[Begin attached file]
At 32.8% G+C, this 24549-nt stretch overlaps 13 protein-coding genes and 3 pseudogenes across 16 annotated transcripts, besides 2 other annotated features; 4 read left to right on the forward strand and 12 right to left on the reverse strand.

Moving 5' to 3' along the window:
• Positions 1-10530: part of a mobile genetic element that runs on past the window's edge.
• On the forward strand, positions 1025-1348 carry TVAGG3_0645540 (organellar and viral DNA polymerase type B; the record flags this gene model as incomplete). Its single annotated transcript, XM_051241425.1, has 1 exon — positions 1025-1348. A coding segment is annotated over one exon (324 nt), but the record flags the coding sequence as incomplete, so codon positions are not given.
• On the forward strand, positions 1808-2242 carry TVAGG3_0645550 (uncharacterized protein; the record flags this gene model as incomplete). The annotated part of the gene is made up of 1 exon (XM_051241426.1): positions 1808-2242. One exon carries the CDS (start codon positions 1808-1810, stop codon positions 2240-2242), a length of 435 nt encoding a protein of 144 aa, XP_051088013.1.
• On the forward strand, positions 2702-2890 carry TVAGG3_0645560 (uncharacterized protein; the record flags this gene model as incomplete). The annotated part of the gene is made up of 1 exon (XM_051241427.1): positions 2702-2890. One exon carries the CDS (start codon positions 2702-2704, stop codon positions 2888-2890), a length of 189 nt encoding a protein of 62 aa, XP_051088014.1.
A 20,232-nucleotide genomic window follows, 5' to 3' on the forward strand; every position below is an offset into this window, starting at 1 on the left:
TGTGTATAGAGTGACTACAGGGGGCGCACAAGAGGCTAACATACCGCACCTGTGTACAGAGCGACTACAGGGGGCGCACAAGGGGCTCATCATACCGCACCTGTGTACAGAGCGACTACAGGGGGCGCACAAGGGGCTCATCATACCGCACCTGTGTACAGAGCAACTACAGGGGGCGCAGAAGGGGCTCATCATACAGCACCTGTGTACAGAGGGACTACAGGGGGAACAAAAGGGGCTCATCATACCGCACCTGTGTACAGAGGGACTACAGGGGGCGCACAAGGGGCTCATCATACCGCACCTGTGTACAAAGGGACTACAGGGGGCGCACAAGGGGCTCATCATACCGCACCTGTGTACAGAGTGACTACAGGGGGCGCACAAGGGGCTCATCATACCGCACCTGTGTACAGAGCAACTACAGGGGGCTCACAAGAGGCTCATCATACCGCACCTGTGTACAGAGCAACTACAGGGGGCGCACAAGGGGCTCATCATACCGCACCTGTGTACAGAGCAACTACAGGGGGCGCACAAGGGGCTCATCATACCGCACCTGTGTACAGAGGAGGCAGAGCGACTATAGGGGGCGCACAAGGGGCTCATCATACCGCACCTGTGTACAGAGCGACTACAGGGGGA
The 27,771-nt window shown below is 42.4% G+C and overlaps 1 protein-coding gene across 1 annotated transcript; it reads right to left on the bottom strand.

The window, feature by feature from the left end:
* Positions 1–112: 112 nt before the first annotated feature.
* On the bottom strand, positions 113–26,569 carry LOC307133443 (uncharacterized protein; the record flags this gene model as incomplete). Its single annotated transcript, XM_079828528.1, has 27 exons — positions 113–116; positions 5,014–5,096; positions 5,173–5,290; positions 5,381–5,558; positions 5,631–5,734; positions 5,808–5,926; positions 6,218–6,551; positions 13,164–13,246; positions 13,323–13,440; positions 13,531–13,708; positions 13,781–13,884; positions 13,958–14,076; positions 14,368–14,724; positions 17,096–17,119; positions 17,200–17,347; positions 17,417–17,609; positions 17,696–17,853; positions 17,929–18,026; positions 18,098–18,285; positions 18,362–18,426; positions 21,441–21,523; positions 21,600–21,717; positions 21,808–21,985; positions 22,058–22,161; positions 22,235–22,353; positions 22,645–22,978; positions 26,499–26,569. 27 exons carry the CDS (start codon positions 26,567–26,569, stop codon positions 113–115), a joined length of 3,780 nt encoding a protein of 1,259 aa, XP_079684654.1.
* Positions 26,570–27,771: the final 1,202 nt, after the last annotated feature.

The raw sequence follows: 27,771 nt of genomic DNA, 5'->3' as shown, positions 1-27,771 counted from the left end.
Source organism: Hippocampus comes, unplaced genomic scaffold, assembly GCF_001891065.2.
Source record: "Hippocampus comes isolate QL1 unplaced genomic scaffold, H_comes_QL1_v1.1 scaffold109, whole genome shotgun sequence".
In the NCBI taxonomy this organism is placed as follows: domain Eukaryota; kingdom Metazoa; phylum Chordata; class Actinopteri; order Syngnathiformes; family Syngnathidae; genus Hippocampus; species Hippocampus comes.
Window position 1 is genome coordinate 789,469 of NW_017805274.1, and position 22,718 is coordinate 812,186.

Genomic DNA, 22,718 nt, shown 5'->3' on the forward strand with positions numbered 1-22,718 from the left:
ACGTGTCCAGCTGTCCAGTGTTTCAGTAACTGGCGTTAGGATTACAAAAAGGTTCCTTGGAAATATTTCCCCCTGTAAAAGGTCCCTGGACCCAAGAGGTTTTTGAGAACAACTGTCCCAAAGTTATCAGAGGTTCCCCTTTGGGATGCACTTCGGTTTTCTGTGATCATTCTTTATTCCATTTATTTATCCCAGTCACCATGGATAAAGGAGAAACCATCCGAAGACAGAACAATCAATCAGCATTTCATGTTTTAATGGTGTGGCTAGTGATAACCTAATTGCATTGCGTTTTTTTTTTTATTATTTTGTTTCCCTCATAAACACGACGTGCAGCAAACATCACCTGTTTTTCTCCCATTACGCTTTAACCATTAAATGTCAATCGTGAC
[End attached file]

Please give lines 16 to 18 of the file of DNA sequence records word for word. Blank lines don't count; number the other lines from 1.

Source record: "Hippocampus comes isolate QL1 unplaced genomic scaffold, H_comes_QL1_v1.1 scaffold109, whole genome shotgun sequence".
In the NCBI taxonomy this organism is placed as follows: domain Eukaryota; kingdom Metazoa; phylum Chordata; class Actinopteri; order Syngnathiformes; family Syngnathidae; genus Hippocampus; species Hippocampus comes.
Window position 1 is genome coordinate 789,469 of NW_017805274.1, and position 22,718 is coordinate 812,186.